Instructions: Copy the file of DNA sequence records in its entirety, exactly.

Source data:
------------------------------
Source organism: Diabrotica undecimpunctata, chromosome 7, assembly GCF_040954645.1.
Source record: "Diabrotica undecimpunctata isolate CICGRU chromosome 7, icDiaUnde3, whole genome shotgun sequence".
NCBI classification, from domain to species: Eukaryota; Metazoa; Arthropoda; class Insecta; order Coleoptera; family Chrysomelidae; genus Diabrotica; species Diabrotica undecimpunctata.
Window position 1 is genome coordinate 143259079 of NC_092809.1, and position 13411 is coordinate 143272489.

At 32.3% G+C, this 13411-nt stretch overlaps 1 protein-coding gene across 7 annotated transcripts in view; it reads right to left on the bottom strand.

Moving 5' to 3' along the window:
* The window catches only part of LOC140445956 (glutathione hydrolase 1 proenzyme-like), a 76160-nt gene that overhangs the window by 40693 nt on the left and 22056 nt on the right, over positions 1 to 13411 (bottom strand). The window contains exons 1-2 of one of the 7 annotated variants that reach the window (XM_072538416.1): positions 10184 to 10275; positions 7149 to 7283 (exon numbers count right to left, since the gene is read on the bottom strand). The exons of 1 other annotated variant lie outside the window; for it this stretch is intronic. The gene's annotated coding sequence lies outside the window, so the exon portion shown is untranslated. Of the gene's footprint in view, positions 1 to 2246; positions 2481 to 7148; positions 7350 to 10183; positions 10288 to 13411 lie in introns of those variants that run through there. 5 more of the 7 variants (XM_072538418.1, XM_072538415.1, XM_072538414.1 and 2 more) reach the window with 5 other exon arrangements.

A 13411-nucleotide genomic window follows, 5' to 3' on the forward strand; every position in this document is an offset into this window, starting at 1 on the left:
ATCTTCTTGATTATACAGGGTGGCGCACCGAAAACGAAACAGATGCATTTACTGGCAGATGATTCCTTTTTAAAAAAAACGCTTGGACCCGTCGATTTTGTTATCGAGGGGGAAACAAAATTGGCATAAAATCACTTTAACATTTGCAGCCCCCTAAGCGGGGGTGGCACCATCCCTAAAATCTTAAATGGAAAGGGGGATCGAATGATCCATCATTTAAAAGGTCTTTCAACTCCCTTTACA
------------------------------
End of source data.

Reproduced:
Source organism: Diabrotica undecimpunctata, chromosome 7, assembly GCF_040954645.1.
Source record: "Diabrotica undecimpunctata isolate CICGRU chromosome 7, icDiaUnde3, whole genome shotgun sequence".
NCBI classification, from domain to species: Eukaryota; Metazoa; Arthropoda; class Insecta; order Coleoptera; family Chrysomelidae; genus Diabrotica; species Diabrotica undecimpunctata.
Window position 1 is genome coordinate 143259079 of NC_092809.1, and position 13411 is coordinate 143272489.

At 32.3% G+C, this 13411-nt stretch overlaps 1 protein-coding gene across 7 annotated transcripts in view; it reads right to left on the bottom strand.

Moving 5' to 3' along the window:
* The window catches only part of LOC140445956 (glutathione hydrolase 1 proenzyme-like), a 76160-nt gene that overhangs the window by 40693 nt on the left and 22056 nt on the right, over positions 1 to 13411 (bottom strand). The window contains exons 1-2 of one of the 7 annotated variants that reach the window (XM_072538416.1): positions 10184 to 10275; positions 7149 to 7283 (exon numbers count right to left, since the gene is read on the bottom strand). The exons of 1 other annotated variant lie outside the window; for it this stretch is intronic. The gene's annotated coding sequence lies outside the window, so the exon portion shown is untranslated. Of the gene's footprint in view, positions 1 to 2246; positions 2481 to 7148; positions 7350 to 10183; positions 10288 to 13411 lie in introns of those variants that run through there. 5 more of the 7 variants (XM_072538418.1, XM_072538415.1, XM_072538414.1 and 2 more) reach the window with 5 other exon arrangements.

A 13411-nucleotide genomic window follows, 5' to 3' on the forward strand; every position in this document is an offset into this window, starting at 1 on the left:
ATCTTCTTGATTATACAGGGTGGCGCACCGAAAACGAAACAGATGCATTTACTGGCAGATGATTCCTTTTTAAAAAAAACGCTTGGACCCGTCGATTTTGTTATCGAGGGGGAAACAAAATTGGCATAAAATCACTTTAACATTTGCAGCCCCCTAAGCGGGGGTGGCACCATCCCTAAAATCTTAAATGGAAAGGGGGATCGAATGATCCATCATTTAAAAGGTCTTTCAACTCCCTTTACA